Researchers observed a similar pattern for the variant that dominated in the second wave (named 20E (EU1)), which they just published in Nature. This variant expanded rapidly in Spain helped by super-dispersion events and ended up dominating the second wave in Spain and much of Europe, associated with summer mobility. “This is a lesson that we have not learned from last summer”, says Fernando González Candelas, professor at the University of Valencia, researcher at the Institute for Integrative Systems Biology (UV-CSIC) and at Fisabio, and one of the coordinators of SeqCOVID.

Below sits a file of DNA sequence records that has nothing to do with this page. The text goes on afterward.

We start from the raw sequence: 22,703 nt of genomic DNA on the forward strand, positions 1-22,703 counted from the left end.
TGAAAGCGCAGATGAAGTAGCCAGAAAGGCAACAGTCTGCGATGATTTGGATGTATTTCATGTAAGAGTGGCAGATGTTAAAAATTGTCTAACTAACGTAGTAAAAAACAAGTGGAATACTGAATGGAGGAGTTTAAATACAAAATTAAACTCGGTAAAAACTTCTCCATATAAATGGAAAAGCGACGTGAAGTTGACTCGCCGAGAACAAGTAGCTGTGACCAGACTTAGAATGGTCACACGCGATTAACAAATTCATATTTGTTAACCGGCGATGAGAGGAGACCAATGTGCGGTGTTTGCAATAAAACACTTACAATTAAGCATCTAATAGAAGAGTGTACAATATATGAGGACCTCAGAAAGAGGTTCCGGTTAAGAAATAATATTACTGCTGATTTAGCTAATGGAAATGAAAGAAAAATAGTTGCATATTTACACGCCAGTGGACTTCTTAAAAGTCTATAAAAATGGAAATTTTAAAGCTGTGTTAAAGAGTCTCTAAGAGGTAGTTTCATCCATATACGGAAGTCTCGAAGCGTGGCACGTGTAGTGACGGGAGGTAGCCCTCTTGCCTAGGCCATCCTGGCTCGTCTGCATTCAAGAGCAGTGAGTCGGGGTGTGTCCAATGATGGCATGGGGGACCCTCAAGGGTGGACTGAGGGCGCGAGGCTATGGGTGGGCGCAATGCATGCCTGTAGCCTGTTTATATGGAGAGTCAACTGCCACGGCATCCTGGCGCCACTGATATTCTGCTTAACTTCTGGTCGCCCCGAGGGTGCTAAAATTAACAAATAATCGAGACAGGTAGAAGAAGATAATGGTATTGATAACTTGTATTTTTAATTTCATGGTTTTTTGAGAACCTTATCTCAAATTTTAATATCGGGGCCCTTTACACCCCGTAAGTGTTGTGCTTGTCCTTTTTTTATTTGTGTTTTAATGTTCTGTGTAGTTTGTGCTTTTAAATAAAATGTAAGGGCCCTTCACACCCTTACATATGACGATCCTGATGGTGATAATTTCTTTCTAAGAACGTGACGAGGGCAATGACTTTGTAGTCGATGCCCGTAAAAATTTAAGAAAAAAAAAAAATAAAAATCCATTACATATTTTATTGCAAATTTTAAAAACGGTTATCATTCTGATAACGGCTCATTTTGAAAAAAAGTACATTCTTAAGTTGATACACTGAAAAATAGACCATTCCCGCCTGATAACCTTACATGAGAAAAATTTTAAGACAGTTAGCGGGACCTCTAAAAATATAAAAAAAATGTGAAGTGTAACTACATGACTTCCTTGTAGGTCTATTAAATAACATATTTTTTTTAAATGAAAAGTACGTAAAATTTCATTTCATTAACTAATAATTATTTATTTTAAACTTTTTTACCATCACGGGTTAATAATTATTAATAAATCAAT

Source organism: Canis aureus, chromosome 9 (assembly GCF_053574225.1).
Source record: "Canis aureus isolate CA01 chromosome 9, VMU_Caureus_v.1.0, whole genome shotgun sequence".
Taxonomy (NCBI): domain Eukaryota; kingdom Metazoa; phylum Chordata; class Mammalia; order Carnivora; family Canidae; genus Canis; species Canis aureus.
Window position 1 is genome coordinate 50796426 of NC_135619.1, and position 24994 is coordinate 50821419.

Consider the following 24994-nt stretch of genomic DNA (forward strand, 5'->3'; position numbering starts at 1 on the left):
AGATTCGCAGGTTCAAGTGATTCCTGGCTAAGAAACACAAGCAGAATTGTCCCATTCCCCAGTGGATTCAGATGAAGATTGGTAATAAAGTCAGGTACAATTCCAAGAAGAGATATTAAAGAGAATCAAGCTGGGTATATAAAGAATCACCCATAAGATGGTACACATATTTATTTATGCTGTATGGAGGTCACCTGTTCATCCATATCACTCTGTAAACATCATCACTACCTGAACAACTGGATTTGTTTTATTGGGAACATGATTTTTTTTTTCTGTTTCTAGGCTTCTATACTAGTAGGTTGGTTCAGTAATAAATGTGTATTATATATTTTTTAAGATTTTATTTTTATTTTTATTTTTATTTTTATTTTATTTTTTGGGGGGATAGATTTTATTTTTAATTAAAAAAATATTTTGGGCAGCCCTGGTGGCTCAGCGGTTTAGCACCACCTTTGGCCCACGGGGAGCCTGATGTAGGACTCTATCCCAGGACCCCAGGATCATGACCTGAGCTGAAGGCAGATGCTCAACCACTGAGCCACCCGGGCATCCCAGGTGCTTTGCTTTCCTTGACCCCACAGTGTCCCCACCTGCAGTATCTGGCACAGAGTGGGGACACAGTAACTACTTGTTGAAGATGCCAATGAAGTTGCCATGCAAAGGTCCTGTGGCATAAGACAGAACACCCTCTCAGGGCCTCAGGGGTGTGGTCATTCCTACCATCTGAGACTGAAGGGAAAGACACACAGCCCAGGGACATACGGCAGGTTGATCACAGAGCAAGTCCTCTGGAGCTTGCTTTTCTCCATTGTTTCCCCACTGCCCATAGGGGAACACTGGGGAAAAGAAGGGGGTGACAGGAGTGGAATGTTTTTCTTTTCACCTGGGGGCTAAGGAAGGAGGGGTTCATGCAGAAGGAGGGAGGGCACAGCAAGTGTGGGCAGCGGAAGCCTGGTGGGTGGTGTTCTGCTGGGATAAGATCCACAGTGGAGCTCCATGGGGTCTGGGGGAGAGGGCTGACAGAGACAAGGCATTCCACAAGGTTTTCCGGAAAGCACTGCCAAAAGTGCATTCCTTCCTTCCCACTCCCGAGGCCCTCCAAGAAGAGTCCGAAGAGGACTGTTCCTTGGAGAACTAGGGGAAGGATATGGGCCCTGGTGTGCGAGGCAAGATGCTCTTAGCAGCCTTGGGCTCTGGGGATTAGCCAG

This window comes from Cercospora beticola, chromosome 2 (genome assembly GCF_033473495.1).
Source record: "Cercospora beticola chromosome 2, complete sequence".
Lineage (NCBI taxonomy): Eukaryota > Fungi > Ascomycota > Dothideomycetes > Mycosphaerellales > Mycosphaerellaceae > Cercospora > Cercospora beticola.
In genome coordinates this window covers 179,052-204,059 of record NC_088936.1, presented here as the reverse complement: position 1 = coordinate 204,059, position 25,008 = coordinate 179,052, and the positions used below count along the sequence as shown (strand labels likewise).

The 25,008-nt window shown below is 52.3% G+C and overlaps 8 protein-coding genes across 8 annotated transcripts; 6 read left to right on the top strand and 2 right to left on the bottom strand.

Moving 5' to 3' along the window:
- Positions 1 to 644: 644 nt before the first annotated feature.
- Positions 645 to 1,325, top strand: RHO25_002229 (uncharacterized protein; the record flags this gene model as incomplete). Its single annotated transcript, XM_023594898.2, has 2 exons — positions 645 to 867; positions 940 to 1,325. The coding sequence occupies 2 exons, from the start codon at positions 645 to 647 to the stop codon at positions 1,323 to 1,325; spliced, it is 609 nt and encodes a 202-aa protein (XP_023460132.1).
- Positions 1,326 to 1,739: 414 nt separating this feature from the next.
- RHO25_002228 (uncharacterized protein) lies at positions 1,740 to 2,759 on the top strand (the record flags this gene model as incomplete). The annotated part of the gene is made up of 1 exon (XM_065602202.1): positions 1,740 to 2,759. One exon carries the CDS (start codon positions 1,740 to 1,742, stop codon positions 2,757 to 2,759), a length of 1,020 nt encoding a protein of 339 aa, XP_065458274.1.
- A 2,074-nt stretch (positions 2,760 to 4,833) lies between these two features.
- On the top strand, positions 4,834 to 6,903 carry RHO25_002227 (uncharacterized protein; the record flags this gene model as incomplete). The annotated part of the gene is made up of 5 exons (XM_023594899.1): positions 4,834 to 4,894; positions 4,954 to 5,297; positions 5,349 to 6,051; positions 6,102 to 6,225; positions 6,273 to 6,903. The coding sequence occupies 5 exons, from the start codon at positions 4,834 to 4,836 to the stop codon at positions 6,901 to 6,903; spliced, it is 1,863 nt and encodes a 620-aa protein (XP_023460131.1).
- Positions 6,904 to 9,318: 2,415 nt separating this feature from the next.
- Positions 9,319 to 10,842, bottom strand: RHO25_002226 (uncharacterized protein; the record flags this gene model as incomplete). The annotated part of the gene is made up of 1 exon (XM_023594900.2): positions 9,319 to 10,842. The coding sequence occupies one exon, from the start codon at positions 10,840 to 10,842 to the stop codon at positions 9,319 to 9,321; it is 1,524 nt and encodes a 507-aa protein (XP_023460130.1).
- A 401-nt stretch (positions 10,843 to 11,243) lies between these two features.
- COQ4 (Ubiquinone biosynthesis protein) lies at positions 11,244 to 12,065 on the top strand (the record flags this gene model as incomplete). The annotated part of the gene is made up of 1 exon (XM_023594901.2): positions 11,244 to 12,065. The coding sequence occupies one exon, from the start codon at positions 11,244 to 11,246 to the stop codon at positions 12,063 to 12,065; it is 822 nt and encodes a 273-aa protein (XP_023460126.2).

In addition, the first wave work published in Nature Genetics quantifies the effectiveness of the measures implemented to control the virus during the first wave. All the variants identified reduced their prevalence and transmission significantly from the state of alarm. They practically disappeared at the end of the first wave and were replaced by new variants that emerged in the summer, when lockdown measures were relaxed.
“Lockdown was highly effective in stopping the transmission of the virus. Not only for the dominant variants SEC7 and SEC8, but for all those circulating at that time, including those that contained the S gene mutation called D614G, which was the first that was shown to increase the transmissibility of the virus”, remarks Mariana López, researcher from the CSIC at the IBV and co-author of the study.